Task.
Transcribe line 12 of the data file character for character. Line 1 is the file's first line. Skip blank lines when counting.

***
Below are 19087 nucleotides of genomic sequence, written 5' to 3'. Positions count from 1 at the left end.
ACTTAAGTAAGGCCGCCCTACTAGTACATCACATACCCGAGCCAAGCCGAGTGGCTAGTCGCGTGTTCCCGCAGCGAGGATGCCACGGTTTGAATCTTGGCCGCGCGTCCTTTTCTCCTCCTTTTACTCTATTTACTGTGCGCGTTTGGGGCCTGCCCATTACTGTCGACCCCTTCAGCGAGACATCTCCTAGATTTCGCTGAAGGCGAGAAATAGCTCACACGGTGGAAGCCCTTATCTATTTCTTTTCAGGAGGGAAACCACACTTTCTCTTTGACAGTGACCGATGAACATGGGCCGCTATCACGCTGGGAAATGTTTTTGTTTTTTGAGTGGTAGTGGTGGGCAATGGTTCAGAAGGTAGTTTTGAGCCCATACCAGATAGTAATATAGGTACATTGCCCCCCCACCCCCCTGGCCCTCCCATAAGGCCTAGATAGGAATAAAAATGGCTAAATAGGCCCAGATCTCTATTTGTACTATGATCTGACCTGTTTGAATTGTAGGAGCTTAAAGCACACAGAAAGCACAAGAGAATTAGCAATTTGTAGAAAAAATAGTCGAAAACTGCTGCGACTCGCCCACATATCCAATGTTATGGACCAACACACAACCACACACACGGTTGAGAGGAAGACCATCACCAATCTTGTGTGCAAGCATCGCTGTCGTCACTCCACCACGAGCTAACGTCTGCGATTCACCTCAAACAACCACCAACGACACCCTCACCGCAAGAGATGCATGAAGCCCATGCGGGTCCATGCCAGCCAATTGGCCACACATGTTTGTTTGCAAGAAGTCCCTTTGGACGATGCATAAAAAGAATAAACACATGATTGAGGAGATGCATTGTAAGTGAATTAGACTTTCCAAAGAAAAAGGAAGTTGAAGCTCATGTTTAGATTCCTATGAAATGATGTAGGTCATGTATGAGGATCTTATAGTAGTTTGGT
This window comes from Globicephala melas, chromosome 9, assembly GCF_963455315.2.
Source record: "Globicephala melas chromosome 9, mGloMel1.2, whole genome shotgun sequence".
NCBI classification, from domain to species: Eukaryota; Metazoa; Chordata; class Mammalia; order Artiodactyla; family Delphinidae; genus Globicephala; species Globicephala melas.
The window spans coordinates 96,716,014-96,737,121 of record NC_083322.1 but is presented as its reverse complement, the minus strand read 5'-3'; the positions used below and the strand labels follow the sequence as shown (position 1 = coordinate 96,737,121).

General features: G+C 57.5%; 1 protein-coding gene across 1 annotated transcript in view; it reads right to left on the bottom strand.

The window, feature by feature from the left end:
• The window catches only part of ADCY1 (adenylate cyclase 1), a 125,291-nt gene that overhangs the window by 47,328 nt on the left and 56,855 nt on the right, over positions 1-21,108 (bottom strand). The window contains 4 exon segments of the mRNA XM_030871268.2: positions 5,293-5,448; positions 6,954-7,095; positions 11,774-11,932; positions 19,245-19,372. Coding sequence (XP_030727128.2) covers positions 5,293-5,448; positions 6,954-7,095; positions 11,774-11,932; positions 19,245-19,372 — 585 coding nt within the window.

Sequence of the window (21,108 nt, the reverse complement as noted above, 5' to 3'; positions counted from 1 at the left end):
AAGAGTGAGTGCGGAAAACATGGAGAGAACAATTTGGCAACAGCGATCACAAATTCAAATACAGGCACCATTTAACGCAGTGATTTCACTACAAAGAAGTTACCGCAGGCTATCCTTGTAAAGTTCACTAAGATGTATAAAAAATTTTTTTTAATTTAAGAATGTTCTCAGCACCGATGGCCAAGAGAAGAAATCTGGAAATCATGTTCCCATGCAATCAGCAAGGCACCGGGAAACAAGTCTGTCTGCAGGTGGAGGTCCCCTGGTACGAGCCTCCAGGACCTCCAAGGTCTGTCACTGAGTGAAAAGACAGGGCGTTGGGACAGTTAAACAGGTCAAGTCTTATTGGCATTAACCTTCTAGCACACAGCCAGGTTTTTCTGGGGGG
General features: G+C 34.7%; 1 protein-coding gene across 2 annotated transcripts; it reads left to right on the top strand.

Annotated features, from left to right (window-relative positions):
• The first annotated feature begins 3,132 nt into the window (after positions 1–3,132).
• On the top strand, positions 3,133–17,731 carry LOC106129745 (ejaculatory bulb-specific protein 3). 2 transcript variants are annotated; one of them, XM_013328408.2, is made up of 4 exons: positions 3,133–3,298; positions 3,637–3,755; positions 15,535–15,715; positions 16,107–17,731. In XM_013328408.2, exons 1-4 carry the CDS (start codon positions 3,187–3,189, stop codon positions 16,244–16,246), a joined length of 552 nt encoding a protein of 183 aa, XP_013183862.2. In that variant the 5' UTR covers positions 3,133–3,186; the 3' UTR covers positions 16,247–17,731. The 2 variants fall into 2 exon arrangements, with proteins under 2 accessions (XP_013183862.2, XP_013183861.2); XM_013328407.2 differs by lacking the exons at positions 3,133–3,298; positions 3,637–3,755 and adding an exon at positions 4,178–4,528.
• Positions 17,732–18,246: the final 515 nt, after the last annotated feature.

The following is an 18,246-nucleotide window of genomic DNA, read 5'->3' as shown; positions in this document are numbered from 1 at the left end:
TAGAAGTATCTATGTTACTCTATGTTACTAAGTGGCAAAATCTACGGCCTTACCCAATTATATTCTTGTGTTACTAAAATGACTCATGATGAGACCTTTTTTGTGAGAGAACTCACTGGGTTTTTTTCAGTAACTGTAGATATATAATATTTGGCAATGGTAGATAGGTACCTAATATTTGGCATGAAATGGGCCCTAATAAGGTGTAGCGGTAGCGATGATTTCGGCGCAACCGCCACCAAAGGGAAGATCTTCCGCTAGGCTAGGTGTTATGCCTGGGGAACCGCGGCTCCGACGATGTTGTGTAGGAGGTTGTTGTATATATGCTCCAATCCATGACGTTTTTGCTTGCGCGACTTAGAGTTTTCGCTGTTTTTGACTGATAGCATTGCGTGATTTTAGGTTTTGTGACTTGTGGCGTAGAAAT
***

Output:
General features: G+C 34.7%; 1 protein-coding gene across 2 annotated transcripts; it reads left to right on the top strand.